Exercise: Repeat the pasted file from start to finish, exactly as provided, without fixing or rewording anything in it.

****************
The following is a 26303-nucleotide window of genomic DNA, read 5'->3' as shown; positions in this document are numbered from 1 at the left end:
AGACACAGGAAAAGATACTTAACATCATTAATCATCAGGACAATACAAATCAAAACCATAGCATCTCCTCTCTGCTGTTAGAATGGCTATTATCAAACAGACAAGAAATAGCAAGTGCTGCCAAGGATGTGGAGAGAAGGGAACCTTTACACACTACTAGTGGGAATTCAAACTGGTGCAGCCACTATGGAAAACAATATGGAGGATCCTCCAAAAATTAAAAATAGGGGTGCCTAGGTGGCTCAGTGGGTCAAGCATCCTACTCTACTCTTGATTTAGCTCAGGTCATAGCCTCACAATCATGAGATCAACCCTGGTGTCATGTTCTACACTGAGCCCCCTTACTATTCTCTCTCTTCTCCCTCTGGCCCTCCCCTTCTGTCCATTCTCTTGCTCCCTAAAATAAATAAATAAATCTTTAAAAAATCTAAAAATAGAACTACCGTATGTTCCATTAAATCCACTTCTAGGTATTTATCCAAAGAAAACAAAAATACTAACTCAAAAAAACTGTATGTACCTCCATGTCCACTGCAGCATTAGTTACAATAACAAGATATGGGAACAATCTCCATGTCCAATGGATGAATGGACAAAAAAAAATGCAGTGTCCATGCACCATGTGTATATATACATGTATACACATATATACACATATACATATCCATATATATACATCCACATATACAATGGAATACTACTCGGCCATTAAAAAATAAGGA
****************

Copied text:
The following is a 26303-nucleotide window of genomic DNA, read 5'->3' as shown; positions in this document are numbered from 1 at the left end:
AGACACAGGAAAAGATACTTAACATCATTAATCATCAGGACAATACAAATCAAAACCATAGCATCTCCTCTCTGCTGTTAGAATGGCTATTATCAAACAGACAAGAAATAGCAAGTGCTGCCAAGGATGTGGAGAGAAGGGAACCTTTACACACTACTAGTGGGAATTCAAACTGGTGCAGCCACTATGGAAAACAATATGGAGGATCCTCCAAAAATTAAAAATAGGGGTGCCTAGGTGGCTCAGTGGGTCAAGCATCCTACTCTACTCTTGATTTAGCTCAGGTCATAGCCTCACAATCATGAGATCAACCCTGGTGTCATGTTCTACACTGAGCCCCCTTACTATTCTCTCTCTTCTCCCTCTGGCCCTCCCCTTCTGTCCATTCTCTTGCTCCCTAAAATAAATAAATAAATCTTTAAAAAATCTAAAAATAGAACTACCGTATGTTCCATTAAATCCACTTCTAGGTATTTATCCAAAGAAAACAAAAATACTAACTCAAAAAAACTGTATGTACCTCCATGTCCACTGCAGCATTAGTTACAATAACAAGATATGGGAACAATCTCCATGTCCAATGGATGAATGGACAAAAAAAAATGCAGTGTCCATGCACCATGTGTATATATACATGTATACACATATATACACATATACATATCCATATATATACATCCACATATACAATGGAATACTACTCGGCCATTAAAAAATAAGGA